Still feeling overwhelmed about finding the financial aid you need for graduate school?
After reading Ashley’s informative post about filling out your FAFSA for federal loans, I wanted to explore the other financial aid options out there beyond the general Stafford federal loan.
After filing your FAFSA, hopefully you will be eligible for Stafford loans from the federal government. For this to occur, the FAFSA needs to show that you are expected to contribute very little to nothing toward your graduate school education. The federal government caps graduate student Staffords at $20,500 a year and $138,500 over a lifetime (usnews.com). But for most students, particularly going to law or medical school, this is not enough money for a poor twenty-something who just graduated from college to live off of for at least 3 years.
The U.S. News & World Report gives valuable advice on financial aid options for graduate school:
Perkins loans are the cheapest federal education loan for students with low incomes, with graduate students qualifying to get up to $8,000 a year at only a 5% interest rate that doesn’t start until after you’ve finished school. Unfortunately, these loans are only given through the schools. Subsidized Stafford loans also do not charge students interest while they are in school. After you max out your Perkins and Stafford loans, you can borrow money from the PLUS program. This program provides financial aid for tuition and transportation and basic living expenses, but be warned of high interest rates.
Beyond federal financial aid, there are other smaller options to collect money for graduate school:
1) Tax benefits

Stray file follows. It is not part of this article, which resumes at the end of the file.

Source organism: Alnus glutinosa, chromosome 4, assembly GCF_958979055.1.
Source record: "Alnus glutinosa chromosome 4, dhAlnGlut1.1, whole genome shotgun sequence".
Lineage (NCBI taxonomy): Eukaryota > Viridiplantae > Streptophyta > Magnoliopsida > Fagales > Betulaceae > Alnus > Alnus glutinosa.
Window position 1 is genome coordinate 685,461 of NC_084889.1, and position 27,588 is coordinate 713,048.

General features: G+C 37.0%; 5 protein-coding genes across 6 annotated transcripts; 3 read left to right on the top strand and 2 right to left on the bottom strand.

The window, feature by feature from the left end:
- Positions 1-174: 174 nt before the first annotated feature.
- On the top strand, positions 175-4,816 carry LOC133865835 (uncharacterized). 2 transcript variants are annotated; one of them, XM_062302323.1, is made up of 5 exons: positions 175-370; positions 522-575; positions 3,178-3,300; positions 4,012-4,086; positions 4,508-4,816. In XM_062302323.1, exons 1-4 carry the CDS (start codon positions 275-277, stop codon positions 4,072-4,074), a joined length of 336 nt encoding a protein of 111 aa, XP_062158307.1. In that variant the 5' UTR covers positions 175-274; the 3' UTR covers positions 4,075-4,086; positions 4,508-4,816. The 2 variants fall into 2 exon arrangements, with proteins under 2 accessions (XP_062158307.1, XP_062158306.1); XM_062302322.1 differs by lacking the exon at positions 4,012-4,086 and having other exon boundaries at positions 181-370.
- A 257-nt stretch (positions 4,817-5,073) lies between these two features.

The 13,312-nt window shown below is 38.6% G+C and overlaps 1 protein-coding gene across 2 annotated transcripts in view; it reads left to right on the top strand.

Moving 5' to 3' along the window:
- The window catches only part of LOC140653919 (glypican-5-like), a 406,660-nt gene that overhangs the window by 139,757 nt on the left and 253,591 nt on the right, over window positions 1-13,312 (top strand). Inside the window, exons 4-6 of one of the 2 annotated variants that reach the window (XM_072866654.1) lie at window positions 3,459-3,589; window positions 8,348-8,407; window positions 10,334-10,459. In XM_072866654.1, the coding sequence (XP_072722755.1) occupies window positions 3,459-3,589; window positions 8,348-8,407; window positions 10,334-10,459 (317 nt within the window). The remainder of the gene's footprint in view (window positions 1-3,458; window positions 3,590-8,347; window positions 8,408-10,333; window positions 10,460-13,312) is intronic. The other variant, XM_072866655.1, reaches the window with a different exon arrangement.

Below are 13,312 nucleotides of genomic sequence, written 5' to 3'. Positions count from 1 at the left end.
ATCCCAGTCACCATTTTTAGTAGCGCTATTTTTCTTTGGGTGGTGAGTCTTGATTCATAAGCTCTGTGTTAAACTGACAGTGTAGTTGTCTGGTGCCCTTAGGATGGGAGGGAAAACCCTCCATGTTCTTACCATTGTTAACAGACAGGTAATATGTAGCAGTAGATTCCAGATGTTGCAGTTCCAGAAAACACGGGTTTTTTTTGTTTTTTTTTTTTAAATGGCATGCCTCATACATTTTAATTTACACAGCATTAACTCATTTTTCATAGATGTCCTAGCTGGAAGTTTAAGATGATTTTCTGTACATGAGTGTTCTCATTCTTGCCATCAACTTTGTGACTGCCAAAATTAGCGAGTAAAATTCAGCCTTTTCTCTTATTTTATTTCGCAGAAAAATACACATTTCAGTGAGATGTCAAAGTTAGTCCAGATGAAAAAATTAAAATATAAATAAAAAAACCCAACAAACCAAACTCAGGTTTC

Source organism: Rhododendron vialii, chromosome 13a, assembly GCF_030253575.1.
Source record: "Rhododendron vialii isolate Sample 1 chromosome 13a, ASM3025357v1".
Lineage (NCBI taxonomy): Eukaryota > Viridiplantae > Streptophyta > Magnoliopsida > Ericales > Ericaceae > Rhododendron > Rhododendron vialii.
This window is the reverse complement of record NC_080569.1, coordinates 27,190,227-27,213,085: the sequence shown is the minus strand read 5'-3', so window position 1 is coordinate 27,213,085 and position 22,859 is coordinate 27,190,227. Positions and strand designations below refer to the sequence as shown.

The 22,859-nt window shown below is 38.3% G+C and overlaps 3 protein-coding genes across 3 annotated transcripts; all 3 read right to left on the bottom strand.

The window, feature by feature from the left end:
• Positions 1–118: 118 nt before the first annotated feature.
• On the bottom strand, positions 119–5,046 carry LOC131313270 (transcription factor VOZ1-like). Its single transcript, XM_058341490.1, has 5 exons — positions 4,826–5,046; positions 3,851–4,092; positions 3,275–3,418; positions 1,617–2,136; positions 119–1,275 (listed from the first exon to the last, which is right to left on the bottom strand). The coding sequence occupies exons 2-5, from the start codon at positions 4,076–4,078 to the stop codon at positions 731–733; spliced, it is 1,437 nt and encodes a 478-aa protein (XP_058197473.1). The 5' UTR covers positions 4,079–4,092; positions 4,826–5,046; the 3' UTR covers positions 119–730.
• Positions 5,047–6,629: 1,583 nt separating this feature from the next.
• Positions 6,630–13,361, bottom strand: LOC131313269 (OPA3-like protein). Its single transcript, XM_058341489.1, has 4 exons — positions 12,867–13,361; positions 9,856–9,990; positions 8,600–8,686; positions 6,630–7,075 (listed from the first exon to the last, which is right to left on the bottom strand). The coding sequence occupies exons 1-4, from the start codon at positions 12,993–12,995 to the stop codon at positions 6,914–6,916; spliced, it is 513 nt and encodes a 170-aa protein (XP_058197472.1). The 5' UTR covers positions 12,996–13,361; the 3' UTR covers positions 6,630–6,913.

If you have some sort of income, the government may give you a tax credit or tax deduction for education expenses. You can qualify for the full credit of $2,000 if your income is under $43,000 or half credit if your income is under $53,000. You could also file for a tax deduction for up to $4,000 for tuition if you make under $65,000. Unfortunately you cannot take both the tax credit and deduction.
2) Help from an employer
Thinking about finding a job and then going to graduate school? Let your employer pay for it! Many employers will offer tuition benefits if your graduate degree will strengthen your job performance. The only catch is most employers require you to take job-related courses so make sure your job is something you are interested in pursuing further!
3) Need-based grants or scholarships:
Use your undergraduate school resources! Visit your financial aid office and career development office for information about scholarships and need-based grant options. In order to be considered for need-based grants from your graduate school, you need to complete and file your FAFSA by the end of January. Some companies and non-profits provide grants or scholarship information as well. Here is a list of some scholarship websites that could provide options that are available to you specifically.
For more information on your options for financial aid, visit the U.S. Department of News education website at http://www.usnews.com/sections/business/paying-for-graduate-school/index.html.